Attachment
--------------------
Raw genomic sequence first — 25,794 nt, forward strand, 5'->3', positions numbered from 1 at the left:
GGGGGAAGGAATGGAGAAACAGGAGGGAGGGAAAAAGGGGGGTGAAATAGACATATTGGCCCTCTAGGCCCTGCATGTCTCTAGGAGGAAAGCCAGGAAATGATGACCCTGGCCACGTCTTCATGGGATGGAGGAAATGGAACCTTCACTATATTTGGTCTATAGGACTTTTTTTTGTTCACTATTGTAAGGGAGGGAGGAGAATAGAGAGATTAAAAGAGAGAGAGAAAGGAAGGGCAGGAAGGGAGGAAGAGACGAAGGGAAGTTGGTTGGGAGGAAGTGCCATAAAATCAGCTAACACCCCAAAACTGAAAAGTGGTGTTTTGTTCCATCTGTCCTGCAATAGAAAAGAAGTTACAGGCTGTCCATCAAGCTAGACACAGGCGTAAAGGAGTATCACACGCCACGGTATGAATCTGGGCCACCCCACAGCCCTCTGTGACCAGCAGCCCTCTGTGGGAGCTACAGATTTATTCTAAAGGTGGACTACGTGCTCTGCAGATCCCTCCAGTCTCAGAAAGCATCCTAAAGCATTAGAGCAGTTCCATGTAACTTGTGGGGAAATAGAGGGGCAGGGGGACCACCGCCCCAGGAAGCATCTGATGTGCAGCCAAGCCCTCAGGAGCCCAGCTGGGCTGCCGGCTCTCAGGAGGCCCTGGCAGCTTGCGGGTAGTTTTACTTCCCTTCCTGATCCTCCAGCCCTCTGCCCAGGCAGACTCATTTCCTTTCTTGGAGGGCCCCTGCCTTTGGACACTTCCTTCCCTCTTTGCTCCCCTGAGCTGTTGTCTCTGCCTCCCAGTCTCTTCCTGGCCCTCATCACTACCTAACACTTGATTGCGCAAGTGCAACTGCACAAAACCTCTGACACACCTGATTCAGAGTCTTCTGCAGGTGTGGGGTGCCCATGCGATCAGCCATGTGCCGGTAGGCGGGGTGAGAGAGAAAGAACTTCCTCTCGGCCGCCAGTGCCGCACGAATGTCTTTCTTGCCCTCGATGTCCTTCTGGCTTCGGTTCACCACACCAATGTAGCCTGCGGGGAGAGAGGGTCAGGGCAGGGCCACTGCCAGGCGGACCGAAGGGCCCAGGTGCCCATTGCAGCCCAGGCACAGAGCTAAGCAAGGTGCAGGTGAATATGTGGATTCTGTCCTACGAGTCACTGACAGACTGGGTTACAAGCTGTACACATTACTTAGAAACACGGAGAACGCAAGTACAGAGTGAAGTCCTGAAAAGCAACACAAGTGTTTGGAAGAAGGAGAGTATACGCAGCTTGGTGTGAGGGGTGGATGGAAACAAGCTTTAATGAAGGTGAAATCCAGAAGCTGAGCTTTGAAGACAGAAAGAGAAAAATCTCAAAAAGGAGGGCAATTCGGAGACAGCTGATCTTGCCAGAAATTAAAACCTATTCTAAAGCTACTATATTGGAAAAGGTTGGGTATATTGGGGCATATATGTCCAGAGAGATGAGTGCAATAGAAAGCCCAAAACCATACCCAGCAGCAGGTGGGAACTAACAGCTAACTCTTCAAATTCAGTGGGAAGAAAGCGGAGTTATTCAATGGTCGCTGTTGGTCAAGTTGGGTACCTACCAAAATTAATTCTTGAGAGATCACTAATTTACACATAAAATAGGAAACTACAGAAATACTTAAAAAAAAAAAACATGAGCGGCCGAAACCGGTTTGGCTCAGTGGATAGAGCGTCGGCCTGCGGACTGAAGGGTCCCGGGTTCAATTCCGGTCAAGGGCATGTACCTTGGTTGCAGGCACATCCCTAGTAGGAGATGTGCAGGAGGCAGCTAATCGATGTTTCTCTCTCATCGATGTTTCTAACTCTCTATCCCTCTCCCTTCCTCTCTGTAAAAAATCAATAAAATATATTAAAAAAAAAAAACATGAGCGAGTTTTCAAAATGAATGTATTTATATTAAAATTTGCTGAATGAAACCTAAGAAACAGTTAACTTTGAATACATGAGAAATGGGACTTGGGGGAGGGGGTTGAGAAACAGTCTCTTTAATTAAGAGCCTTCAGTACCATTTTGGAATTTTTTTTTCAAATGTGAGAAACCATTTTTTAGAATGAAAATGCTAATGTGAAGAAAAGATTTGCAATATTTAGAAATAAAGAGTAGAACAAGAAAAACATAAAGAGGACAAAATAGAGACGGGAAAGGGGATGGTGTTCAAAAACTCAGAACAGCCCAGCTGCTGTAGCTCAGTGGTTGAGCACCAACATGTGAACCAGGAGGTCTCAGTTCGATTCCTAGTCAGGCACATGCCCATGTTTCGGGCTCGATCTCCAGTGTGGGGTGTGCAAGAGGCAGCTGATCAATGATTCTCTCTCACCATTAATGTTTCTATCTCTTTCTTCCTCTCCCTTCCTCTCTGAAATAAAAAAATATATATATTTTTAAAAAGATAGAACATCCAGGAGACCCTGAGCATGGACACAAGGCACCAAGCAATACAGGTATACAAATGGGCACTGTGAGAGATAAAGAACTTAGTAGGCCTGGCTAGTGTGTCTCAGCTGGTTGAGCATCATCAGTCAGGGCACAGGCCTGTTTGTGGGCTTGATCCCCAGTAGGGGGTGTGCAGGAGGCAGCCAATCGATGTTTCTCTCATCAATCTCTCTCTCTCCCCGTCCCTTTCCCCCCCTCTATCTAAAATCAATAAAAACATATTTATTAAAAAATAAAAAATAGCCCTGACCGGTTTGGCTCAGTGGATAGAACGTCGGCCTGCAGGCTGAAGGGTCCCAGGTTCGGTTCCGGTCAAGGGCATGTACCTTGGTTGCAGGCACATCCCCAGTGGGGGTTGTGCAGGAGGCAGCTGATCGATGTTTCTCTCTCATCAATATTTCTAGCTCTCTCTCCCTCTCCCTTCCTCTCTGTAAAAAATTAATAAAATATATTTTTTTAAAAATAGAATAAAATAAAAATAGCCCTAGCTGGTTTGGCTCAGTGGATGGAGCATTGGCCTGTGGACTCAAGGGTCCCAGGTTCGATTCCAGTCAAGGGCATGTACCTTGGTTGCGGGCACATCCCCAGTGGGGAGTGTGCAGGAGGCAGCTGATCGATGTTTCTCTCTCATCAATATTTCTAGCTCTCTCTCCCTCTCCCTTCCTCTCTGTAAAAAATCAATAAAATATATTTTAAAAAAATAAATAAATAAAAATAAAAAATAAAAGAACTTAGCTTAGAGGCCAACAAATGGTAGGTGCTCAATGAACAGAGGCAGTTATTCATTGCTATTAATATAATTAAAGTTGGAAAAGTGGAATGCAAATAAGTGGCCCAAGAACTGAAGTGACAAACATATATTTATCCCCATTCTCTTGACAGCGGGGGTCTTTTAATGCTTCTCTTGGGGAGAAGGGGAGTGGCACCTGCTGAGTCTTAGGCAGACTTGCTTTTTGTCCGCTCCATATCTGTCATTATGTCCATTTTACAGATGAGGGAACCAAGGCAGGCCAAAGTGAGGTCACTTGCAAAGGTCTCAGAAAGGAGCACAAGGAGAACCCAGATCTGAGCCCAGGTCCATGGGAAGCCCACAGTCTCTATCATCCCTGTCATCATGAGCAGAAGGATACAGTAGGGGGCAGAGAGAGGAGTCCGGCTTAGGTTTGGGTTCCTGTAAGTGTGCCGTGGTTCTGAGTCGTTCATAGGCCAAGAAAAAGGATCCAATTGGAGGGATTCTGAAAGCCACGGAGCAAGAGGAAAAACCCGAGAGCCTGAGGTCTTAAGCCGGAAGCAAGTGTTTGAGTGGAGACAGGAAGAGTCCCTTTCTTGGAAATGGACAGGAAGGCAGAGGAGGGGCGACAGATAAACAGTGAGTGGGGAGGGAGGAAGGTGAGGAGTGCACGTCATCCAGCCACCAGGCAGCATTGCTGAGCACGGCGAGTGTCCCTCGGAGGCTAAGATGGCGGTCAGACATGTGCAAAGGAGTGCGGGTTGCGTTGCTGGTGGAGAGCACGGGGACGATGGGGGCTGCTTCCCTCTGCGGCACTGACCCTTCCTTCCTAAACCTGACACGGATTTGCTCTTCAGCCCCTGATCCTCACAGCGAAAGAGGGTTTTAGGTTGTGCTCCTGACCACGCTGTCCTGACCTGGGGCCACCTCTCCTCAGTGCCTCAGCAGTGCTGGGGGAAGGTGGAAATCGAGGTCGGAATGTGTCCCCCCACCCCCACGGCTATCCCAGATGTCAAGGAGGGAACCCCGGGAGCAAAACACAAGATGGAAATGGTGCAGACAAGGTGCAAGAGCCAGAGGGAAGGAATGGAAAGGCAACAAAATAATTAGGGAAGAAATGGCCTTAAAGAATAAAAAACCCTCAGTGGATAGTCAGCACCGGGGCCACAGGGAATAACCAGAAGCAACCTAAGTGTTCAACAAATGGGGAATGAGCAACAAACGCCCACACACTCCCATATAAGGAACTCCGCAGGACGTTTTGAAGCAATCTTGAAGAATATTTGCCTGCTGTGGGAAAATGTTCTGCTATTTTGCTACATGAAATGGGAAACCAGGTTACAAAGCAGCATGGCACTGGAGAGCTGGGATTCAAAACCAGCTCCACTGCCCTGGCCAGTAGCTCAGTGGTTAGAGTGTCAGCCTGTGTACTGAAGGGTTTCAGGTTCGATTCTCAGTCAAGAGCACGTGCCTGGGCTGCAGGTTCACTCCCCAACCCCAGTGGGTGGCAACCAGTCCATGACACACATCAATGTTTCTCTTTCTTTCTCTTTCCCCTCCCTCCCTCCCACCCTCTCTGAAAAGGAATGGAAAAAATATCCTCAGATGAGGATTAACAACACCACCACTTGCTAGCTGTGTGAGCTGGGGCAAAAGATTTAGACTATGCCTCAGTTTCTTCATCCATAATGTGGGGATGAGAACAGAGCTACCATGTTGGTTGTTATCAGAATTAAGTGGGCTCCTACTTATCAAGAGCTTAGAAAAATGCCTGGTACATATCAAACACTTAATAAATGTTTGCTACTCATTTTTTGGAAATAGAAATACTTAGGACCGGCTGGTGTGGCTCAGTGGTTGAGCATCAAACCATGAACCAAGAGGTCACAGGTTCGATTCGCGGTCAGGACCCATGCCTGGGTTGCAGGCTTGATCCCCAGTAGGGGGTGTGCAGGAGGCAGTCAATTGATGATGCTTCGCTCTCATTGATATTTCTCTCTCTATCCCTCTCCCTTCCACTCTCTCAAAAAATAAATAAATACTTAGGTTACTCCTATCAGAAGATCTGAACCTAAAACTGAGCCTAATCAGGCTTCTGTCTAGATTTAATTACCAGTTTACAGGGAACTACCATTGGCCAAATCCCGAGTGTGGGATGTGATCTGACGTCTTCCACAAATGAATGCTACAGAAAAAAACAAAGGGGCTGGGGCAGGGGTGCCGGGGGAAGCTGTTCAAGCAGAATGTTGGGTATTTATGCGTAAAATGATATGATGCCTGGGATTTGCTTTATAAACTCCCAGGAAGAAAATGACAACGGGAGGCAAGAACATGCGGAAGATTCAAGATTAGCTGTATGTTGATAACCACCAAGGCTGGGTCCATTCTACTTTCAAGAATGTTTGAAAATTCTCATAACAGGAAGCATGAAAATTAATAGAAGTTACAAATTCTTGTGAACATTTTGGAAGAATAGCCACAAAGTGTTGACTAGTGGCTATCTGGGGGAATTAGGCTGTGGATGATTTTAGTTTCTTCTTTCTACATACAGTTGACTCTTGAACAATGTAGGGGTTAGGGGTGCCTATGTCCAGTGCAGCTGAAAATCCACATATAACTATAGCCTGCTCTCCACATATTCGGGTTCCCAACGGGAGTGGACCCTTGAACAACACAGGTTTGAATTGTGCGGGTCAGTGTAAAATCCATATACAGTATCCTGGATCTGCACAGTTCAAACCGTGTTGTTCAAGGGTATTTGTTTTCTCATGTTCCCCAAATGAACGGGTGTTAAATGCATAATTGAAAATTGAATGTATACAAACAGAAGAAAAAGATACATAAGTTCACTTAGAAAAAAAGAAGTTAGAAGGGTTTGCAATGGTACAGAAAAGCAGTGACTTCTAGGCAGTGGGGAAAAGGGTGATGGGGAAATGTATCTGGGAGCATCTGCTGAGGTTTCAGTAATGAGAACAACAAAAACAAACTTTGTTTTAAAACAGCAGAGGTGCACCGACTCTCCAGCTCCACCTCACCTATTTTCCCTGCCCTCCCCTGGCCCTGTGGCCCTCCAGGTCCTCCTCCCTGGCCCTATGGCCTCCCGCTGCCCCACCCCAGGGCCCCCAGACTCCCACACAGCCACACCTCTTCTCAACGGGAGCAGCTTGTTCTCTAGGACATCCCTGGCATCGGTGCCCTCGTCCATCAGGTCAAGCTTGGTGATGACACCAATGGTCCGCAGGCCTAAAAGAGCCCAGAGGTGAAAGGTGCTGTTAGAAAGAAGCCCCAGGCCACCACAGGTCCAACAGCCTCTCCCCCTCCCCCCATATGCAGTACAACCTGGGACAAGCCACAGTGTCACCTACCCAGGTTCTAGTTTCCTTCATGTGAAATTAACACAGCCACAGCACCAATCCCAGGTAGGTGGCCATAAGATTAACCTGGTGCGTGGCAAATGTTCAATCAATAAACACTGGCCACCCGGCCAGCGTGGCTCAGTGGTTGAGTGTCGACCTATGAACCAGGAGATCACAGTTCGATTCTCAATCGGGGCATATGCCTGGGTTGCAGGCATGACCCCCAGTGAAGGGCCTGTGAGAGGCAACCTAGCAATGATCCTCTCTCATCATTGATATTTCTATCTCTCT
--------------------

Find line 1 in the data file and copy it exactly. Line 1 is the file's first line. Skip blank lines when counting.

Raw genomic sequence first — 25,794 nt, forward strand, 5'->3', positions numbered from 1 at the left: